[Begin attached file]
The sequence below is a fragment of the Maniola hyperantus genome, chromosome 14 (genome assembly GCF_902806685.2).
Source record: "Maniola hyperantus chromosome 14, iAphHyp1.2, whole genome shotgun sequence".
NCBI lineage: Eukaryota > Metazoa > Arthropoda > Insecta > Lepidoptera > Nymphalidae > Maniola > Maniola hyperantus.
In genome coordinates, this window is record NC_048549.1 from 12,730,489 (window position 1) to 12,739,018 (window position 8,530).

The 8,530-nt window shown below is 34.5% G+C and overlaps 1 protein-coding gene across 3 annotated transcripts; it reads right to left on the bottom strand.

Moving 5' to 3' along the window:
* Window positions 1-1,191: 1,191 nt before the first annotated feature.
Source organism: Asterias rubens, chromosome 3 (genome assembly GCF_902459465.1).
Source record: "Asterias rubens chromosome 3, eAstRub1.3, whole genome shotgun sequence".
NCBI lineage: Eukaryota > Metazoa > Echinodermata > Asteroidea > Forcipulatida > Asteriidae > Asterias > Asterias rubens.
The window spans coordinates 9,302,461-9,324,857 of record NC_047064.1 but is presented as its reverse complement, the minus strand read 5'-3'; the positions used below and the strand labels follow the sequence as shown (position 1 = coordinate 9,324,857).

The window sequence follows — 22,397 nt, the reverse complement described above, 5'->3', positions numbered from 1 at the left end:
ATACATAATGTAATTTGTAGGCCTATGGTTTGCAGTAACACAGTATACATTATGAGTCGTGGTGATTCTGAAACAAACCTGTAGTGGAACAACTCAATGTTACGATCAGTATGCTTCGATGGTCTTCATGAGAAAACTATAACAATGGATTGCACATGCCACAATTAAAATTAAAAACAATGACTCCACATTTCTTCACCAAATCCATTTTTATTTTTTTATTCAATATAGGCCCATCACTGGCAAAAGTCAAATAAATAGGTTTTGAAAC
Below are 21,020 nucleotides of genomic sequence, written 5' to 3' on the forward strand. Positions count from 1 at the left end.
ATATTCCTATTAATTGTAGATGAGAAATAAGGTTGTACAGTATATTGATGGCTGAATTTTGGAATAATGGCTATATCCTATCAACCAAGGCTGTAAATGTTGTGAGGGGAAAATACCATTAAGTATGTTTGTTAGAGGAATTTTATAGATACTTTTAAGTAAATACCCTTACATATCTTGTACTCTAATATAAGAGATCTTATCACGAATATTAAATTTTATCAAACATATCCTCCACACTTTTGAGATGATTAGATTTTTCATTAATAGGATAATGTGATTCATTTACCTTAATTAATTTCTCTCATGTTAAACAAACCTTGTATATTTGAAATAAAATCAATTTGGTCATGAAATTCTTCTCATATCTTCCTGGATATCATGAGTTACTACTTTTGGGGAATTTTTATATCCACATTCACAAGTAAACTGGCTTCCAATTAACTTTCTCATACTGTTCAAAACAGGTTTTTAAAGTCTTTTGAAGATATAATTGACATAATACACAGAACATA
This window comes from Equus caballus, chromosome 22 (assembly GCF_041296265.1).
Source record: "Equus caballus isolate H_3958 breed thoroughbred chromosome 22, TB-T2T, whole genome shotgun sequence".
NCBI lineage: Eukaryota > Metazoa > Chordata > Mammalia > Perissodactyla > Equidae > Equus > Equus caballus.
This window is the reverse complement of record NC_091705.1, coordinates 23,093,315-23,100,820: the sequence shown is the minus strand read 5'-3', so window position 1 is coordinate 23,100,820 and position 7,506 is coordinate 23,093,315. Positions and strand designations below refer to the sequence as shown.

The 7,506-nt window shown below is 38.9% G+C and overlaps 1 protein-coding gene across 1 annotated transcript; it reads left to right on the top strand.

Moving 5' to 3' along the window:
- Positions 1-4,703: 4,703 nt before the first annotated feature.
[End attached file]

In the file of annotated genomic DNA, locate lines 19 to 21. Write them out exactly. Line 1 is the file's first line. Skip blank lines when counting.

This window is the reverse complement of record NC_091705.1, coordinates 23,093,315-23,100,820: the sequence shown is the minus strand read 5'-3', so window position 1 is coordinate 23,100,820 and position 7,506 is coordinate 23,093,315. Positions and strand designations below refer to the sequence as shown.

The 7,506-nt window shown below is 38.9% G+C and overlaps 1 protein-coding gene across 1 annotated transcript; it reads left to right on the top strand.

Moving 5' to 3' along the window: